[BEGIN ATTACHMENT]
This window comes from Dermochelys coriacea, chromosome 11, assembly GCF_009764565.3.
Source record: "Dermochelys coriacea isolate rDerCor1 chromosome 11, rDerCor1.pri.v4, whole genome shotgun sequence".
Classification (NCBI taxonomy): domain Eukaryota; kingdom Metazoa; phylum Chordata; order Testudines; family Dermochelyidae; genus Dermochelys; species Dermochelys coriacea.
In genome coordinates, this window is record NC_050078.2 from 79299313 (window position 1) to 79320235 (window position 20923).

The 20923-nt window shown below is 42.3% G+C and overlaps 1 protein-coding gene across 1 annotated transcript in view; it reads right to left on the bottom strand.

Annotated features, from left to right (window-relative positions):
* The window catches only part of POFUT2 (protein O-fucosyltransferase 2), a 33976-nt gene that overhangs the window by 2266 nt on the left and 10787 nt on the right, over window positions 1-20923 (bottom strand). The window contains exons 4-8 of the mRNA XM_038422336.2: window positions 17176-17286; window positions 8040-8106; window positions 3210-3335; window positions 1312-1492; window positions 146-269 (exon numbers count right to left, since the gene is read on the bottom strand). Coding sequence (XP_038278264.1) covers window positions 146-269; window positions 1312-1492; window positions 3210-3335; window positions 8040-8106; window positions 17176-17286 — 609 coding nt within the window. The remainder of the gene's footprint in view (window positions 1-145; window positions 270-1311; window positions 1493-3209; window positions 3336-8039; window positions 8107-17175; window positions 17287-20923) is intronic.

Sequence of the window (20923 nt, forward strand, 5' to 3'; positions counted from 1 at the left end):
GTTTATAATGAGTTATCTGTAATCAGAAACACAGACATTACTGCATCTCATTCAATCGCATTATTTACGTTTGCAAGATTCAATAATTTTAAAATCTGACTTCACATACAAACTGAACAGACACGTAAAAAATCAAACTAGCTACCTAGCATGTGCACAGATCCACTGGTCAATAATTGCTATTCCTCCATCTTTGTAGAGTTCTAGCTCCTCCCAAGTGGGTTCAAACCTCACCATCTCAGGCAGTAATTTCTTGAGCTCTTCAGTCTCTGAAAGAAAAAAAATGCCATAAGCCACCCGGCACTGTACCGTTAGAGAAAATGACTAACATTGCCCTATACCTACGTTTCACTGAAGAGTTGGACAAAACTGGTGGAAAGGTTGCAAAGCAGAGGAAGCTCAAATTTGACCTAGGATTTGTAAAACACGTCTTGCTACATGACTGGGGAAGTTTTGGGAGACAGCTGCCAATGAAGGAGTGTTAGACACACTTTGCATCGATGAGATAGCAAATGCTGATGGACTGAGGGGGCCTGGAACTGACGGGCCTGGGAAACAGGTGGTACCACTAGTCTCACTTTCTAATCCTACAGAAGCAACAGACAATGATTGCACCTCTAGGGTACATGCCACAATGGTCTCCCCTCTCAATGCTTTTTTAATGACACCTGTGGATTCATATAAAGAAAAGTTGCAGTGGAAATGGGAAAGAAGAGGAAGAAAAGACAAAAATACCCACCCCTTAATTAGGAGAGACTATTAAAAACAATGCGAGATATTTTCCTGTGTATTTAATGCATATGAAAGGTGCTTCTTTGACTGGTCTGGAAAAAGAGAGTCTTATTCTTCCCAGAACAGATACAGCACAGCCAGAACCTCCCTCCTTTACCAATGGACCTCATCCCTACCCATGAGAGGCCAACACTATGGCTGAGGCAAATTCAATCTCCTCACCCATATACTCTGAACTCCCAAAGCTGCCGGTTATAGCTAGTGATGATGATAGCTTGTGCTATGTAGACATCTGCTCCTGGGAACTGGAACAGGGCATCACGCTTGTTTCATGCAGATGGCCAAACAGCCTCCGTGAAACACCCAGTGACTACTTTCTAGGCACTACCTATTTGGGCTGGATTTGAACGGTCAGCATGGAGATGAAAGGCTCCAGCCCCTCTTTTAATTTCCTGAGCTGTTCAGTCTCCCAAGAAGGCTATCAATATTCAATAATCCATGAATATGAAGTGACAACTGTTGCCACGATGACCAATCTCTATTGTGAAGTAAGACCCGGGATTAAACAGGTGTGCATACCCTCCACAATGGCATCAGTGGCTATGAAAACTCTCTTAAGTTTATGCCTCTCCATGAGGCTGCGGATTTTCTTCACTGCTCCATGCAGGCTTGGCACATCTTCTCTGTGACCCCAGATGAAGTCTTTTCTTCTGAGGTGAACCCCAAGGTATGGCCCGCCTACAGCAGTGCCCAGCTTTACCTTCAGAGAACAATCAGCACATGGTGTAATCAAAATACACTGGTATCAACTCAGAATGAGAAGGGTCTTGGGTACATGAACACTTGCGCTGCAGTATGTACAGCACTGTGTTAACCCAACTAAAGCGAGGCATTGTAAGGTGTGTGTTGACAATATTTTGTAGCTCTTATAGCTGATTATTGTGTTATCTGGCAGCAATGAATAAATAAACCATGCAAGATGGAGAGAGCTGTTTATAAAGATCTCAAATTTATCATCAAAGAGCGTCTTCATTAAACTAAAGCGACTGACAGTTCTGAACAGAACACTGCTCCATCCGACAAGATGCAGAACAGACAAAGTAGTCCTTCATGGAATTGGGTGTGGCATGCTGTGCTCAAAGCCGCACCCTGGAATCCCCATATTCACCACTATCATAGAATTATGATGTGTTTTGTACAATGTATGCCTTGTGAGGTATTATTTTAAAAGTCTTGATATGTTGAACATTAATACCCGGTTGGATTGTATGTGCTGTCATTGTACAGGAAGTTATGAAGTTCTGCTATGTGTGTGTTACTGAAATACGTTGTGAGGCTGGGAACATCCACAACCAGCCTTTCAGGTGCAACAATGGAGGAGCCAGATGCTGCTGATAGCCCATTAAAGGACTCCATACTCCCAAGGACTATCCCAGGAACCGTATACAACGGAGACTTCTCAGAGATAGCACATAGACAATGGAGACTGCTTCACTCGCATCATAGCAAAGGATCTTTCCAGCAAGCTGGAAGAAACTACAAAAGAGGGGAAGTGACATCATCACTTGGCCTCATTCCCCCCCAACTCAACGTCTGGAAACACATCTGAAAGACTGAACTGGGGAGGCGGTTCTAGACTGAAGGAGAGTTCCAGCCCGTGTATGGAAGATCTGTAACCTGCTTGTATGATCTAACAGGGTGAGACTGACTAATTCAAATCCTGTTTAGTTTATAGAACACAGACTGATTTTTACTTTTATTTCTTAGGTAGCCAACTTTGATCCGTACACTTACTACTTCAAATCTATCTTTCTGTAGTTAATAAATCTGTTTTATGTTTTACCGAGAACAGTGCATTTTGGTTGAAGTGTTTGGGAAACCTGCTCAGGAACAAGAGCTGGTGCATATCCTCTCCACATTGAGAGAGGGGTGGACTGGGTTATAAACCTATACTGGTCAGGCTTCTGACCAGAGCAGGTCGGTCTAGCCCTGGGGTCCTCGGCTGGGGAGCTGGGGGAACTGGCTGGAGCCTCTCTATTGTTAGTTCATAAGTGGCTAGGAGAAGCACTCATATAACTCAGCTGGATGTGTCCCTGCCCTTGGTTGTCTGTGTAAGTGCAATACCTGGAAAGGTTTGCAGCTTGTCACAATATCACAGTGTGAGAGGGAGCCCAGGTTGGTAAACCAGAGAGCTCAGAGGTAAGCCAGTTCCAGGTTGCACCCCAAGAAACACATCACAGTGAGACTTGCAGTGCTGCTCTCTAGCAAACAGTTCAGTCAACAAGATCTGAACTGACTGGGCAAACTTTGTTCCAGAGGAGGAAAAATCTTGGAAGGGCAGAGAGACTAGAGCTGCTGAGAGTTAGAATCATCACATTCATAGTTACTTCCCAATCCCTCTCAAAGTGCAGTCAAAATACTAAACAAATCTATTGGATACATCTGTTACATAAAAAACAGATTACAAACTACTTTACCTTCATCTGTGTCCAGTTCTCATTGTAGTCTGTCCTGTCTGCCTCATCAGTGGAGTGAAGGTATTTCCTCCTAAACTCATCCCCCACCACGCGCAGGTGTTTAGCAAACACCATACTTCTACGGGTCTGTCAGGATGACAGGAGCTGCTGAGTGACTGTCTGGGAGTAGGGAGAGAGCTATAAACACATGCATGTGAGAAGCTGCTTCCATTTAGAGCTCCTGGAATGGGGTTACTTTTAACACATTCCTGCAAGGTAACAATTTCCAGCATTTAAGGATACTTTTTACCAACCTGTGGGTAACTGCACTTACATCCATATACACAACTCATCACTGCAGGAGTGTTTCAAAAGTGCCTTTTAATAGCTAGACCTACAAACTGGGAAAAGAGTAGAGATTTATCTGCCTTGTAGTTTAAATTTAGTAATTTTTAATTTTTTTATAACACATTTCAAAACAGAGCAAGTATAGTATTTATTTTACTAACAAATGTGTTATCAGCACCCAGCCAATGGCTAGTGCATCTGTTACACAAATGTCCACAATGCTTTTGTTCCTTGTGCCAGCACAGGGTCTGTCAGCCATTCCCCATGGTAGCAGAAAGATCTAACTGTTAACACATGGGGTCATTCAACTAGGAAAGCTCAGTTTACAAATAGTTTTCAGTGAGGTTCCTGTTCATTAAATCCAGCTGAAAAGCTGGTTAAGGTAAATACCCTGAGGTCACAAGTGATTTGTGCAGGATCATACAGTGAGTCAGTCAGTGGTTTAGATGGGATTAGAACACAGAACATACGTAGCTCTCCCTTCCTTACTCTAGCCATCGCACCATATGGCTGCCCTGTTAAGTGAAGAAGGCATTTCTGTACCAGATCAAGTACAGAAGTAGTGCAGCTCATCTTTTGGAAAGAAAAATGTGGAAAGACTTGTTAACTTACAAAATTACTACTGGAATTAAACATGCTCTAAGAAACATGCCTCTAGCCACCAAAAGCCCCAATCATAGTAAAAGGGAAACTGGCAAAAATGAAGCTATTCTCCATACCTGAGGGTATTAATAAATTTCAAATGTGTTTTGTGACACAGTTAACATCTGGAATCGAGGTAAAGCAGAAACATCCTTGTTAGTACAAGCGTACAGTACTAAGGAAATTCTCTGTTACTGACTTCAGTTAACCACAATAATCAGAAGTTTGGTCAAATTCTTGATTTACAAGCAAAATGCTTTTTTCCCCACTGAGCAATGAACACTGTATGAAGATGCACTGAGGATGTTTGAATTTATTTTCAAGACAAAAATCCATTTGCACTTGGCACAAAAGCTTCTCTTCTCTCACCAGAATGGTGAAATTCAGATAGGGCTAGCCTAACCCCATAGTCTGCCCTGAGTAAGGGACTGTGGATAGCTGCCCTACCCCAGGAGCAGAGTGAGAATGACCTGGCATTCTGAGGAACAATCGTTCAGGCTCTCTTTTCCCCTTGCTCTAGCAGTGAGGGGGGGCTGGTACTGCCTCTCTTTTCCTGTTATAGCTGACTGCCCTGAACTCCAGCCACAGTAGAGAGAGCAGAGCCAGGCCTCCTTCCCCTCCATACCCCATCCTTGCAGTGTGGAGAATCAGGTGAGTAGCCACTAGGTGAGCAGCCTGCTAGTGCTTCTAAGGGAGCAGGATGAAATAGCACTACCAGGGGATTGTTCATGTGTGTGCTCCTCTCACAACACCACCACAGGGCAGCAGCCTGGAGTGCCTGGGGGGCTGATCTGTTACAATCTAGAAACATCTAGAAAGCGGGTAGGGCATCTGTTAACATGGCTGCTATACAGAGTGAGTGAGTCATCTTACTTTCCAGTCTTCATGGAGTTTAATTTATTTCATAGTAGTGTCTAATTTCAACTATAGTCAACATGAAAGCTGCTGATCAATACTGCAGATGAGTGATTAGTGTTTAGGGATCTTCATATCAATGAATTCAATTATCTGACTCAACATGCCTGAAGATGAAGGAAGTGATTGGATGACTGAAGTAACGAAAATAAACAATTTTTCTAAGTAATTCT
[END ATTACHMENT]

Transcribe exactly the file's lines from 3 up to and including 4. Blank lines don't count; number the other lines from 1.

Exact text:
Classification (NCBI taxonomy): domain Eukaryota; kingdom Metazoa; phylum Chordata; order Testudines; family Dermochelyidae; genus Dermochelys; species Dermochelys coriacea.
In genome coordinates, this window is record NC_050078.2 from 79299313 (window position 1) to 79320235 (window position 20923).